Autumn 2007Taking Stock
The informal Taking Stock group is scheduled to meet again on 6 December and, as well as the usual update from the organisations present, there will be a progress report from the sub-group dubbed 'The Small Ask' convened to help smaller food businesses obtain sustainable seafood.
Food Standards Agency consultation on sustainable fish
The Taking Stock group's opinion will be sought on how best to respond to the Food Standards Agency's consultation on incorporating sustainable development into their advice to the public on eating fish. Unfortunately, the consultation due last Spring has been delayed and the Agency appears to be refusing even to set a date for when it might emerge. Following informal exchanges with FSA officials, Sustain has written to the Chair, Deirdre Hutton, to urge the FSA Board to treat this issue with more urgency.
Summer 2007Organic standard for fish in catering
Sustain's deputy coordinator Kath Dalmeny continues to contribute to the Soil Association's Processing Standards Committee, most recently helping to develop a proposal for integrating sustainable seafish considerations into the organic standards for cafés and other catering outlets that carry Soil Association certification. Currently the standards do not cover wild caught (i.e. non-farmed) fish, as organic is an agricultural standard.
The Taking Stock group has not met since March and another meeting will probably be scheduled for autumn. However, a sub-group informally dubbed 'The Small Ask' was organised by Sustain project officer Charlotte Jarman in May as part of her Greener Food project to explore how to help smaller food businesses obtain sustainable seafood, and this group will meet again on 18 July. As part of this process Charlotte has become an accidental expert on the complexities of the sustainability (or otherwise) or harvesting crayfish.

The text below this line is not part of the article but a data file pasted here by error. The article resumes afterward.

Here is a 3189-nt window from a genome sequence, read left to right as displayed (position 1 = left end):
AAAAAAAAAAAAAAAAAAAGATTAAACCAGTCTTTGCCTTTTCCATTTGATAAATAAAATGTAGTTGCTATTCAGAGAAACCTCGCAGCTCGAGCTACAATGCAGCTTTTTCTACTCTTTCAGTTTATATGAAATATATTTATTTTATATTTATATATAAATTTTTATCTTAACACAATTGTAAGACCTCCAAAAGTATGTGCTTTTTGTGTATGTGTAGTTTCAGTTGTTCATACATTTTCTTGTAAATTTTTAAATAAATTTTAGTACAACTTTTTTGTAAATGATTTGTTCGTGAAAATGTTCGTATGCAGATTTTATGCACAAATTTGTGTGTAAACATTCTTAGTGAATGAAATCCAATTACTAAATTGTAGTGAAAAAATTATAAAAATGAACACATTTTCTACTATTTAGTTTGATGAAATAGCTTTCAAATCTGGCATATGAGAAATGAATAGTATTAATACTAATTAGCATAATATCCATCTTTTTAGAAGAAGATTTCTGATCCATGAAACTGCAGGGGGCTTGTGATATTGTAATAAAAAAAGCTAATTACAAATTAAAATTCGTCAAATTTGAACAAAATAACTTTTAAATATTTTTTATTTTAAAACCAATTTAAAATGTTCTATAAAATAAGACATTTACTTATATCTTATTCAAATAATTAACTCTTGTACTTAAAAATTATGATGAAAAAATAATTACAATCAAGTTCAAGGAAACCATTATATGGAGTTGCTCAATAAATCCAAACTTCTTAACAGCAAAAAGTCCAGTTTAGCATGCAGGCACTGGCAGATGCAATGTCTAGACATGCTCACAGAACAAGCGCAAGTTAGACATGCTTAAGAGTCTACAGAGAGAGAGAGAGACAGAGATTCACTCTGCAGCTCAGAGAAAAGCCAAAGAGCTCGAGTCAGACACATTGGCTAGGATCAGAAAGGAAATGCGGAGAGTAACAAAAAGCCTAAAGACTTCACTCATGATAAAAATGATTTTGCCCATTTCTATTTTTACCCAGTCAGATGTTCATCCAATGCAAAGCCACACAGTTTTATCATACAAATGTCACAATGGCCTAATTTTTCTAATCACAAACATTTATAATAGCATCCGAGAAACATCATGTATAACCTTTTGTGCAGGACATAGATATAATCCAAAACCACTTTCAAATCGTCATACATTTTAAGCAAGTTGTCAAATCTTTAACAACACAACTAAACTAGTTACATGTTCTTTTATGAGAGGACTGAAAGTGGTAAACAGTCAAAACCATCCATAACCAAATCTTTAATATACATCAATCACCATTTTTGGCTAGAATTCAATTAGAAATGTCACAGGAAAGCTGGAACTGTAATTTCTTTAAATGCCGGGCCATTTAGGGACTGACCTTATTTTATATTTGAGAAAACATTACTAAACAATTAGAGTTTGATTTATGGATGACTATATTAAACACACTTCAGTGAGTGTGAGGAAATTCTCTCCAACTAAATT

Spring 2007Fish and heart health
Interest in sustainable fish continues to accelerate. Sustain's deputy coordinator Kath Dalmeny and Sustain's coordinator Jeanette Longfield met representatives from the British Heart Foundation, who are considering modifying their advice on eating fish for health reasons, to incorporate sustainability concerns. The Food Standards Agency has yet to issue its consultation document on the same subject, which is due in the next month or so.
In the meantime, the fourth meeting in the Taking Stock series was held on 20 March, and was generously hosted at the new offices of Marine Stewardship Council. This meeting was the largest since the inaugural meeting back in October 2005, which reflects the growing profile of the issue. Agenda items included Defra's consultation on the future of marine fisheries, statistics on the environmental damage being caused by salmon farming including organic in Scotland, and how to help smaller, independent food businesses use and promote sustainable seafood. The latter was also the subject of a very successful meeting later the same day, run by London Food Link's Greener Food project.
Helping smaller food businesses
Devising a simpler and lower cost, but still robust, method of helping smaller food businesses solve the sustainable seafood problem will be the focus of an extra Taking Stock meeting, to be organised in May by Sustain.
Organic standard for fish in catering
As part of her work with the Processing Standards Committee (PSC) of the Soil Association, Kath has been asked to help the Soil Association draw up a standard for the types of fish that can be sold in a certified organic catering outlet. Since organic standards cover only agricultural products, there is currently no standard for wild-caught fish sold in such establishments (although in practice, the few catering businesses that are organically certified by the Soil Association tend to take fish conservation concerns into account). Kath is feeding information from Taking Stock and the restaurants project into the PSC standards process.
Winter 2006-07Food Standards Agency consultation on sustainable fish
There have been positive responses to an article in The Observer in January reporting that the Food Standards Agency is now reviewing its policy of recommending to the public that they eat at least two portions of fish a week. Although the policy recommends that at least one of these portions should be oily (and many oily fish are not yet endangered species) the advice makes no mention at all of the sustainability of fish stocks. A consultation document is promised for Spring and Sustain will ensure that all relevant members and colleagues respond.
Members of the informal Taking Stock group will be among those responding, and its third meeting convened and hosted by Sustain - took place on 2 November. The fourth meeting will probably be held in early March and will once again bring together organisations concerned to promote sustainable fish consumption, to exchange information and views.
Food Facts: A series of short reports on over a dozen different products, shows how people's shopping choices - as well as government policy - can protect the environment, enhance social justice and improve health.
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